Recent reports have shown although roads are busier than ever before, casualties are at the lowest level on record. The exact reasons for these statistics are not quite known, but the fact vehicles themselves are becoming safer due technology advancements could be a contributing factor.
For example; manufacturers are developing car systems which not only mitigate the effects of a collision, but can prevent the chances of having one altogether. Volvo has even promised no one should be killed or seriously injured in one of its new cars by 2020.
With 79 percent of consumers describing car safety as very important, Warranty Direct has put together a guide to the modern safety features keeping us safer on the roads…
Anti-lock Braking System (ABS)
ABS has become a standard in most cars. It helps prevent car wheels from locking up, so reducing the likelihood of skidding. One of the most dangerous aspects of wheel lock is the loss of steering control, but ABS ensures drivers will be able to steer after an episode of hard braking.
Blind spot monitoring
Blind spot monitoring systems help drivers be more aware of what’s in the adjacent lane to their vehicle. Using a radar system to scan the space around your car, it will use a bright LED light in your side view mirror to visually alert you if another vehicle is in your blind spot.
Since 1987, frontal air bags have saved 44,869 lives. Sensors in the car monitor deceleration rates, then fire the airbags to cushion impact. Modern developments include dual-stage airbags which have sensors to generate different responses depending on the seriousness of a collision. These advances reduce the chances of airbag-related injuries.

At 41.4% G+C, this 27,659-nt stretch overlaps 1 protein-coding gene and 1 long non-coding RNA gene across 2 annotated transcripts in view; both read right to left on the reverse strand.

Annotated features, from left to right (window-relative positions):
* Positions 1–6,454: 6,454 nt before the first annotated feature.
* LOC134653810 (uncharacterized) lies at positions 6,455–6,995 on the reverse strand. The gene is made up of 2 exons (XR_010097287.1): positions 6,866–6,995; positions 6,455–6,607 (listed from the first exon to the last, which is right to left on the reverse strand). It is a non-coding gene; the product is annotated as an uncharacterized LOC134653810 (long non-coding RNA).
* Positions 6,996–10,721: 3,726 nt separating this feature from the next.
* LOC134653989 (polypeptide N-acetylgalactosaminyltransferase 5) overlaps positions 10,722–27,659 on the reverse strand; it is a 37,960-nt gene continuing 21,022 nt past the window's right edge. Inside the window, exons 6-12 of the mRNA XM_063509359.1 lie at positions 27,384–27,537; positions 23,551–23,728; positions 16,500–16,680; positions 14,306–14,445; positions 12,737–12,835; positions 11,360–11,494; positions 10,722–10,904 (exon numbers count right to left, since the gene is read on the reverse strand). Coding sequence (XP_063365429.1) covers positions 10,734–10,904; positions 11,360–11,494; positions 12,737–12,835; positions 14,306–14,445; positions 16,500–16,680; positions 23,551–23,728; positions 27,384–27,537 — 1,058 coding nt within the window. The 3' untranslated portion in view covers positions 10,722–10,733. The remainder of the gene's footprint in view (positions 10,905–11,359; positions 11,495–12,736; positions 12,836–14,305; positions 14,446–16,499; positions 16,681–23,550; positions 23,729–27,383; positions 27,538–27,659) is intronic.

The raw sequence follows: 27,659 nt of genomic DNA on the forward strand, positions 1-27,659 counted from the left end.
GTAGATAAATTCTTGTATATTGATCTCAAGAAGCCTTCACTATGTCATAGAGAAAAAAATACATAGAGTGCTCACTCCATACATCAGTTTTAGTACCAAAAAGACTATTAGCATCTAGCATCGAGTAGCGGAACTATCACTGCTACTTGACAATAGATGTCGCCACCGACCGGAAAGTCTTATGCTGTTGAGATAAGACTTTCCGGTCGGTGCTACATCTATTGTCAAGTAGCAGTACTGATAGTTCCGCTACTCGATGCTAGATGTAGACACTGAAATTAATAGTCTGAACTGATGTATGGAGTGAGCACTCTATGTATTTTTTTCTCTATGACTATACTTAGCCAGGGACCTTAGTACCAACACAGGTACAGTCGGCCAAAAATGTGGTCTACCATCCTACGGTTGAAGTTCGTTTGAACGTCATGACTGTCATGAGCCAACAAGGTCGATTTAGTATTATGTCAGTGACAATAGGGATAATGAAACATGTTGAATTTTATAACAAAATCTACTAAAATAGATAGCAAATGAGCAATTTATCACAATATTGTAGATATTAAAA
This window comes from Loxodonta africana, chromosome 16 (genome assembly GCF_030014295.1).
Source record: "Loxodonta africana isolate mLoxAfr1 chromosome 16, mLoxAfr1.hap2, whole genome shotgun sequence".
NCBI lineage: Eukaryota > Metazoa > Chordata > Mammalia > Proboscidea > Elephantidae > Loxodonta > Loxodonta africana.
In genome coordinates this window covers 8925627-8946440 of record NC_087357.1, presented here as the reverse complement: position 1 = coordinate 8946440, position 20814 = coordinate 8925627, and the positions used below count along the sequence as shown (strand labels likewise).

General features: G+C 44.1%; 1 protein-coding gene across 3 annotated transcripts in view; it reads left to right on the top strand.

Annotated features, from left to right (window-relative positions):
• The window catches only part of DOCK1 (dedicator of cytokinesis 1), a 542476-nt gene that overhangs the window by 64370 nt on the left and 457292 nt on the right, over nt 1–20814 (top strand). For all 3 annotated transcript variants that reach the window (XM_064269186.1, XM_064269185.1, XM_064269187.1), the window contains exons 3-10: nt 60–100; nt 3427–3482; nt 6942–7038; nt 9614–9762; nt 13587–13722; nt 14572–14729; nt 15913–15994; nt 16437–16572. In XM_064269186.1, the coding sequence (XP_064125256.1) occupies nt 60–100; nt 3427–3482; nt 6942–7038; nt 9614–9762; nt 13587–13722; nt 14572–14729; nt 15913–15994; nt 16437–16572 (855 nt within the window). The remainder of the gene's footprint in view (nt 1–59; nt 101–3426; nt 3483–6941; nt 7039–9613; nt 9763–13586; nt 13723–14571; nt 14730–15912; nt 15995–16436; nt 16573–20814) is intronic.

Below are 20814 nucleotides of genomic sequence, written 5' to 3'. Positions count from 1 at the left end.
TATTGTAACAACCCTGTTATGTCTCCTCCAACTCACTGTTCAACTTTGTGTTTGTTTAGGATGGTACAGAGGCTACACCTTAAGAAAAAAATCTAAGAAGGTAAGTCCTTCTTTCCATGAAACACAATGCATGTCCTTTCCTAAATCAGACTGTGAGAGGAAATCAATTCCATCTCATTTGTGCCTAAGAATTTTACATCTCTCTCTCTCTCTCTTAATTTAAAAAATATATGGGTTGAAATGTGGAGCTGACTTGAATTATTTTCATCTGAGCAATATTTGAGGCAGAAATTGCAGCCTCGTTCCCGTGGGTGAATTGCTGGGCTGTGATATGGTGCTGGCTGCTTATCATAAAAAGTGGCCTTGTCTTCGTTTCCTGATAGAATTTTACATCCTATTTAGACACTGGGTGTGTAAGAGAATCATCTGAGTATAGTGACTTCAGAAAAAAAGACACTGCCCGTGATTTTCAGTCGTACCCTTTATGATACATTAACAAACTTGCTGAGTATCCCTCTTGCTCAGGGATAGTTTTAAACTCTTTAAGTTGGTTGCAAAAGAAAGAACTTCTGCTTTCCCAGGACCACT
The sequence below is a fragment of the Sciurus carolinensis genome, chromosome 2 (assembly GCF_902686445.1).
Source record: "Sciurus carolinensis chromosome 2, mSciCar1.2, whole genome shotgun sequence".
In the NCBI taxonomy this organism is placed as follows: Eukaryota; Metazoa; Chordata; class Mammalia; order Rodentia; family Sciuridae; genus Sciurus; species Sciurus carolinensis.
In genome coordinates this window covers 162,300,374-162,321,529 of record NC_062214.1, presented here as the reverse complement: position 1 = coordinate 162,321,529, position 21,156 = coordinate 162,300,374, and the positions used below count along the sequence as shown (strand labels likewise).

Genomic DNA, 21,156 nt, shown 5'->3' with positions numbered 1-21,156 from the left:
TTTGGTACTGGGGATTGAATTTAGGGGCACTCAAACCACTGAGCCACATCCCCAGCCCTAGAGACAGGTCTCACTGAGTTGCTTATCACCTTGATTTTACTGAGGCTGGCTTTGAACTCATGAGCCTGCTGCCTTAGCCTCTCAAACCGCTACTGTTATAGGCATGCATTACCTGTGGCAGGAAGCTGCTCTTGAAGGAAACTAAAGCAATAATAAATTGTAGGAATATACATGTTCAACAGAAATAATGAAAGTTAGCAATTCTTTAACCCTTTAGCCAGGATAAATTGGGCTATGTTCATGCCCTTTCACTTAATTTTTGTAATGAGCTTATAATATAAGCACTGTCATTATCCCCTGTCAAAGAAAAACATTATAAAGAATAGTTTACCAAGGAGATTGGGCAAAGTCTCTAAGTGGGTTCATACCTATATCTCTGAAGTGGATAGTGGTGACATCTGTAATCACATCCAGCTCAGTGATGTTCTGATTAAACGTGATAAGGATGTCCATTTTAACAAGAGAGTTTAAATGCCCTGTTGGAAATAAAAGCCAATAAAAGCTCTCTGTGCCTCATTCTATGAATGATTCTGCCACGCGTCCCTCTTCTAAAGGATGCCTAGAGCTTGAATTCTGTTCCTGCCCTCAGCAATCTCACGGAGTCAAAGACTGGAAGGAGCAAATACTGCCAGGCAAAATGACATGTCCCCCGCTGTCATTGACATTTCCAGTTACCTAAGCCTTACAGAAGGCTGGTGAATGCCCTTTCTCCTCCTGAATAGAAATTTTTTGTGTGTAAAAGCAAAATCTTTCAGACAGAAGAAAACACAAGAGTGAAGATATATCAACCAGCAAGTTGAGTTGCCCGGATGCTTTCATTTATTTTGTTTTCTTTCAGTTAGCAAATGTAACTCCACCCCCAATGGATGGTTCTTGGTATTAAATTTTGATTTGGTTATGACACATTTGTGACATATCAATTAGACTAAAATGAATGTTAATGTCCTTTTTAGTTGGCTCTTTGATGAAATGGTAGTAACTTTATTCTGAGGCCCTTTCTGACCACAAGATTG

Apart from brakes, seatbelts are the oldest safety feature around. According to ROSPA, tens of thousands of lives are estimated to have been saved in the UK since making the law for wearing seat belts mandatory.
While the overall design hasn’t changed, it continues to evolve. Ford has developed rear inflatable seatbelts for some of its models and in the event of an impact, this innovative technology is designed to minimise the likelihood of injuries.
Dash cams are onboard cameras that continuously record the view of your journey through a vehicle’s windscreen. They can be used to provide video evidence in the event of a road accident. During parking, some dashcams still can capture video evidence if vandalism is detected too.
They have become increasingly popular with motorists in the UK, with dash cam ownership increasing from one to 15 percent in just four years.
Using a hand-held mobile phone or sat nav while driving is illegal and you are four times more likely to be in a collision if you use your phone when driving.
Many cars now come with Bluetooth hands-free calling connectivity to help combat such issues. Once you connect your phone to your car system, Bluetooth allows completely wireless access to calling functions from your phone through your vehicle, via the dash, a control screen, steering-wheel buttons, or voice commands.
It increases car safety as you’ll keep both hands on the wheel and won’t need to look down to dial numbers, hold a handset to your ear, or do things like changing the volume to music.
Child car seats
The law requires all children travelling in any vehicle to use a child car seat until they are either 135cm in height or 12 years old, whichever comes first. With plenty of options to choose from, always speak to an expert to help you decide which are best for your needs and to assist you in correctly fitting the seat to your car.
Most modern family cars now have Isofix connectors built into them, making it easier for fitting baby and child car seats.
Electronic Stability Control (ESC)
ECS helps drivers avoid loss of control in bends and during emergency steering manoeuvres by reducing the danger of skidding. This has become such an important development in terms of road safety, manufacturers are now required by law to install ESC in all new vehicles.
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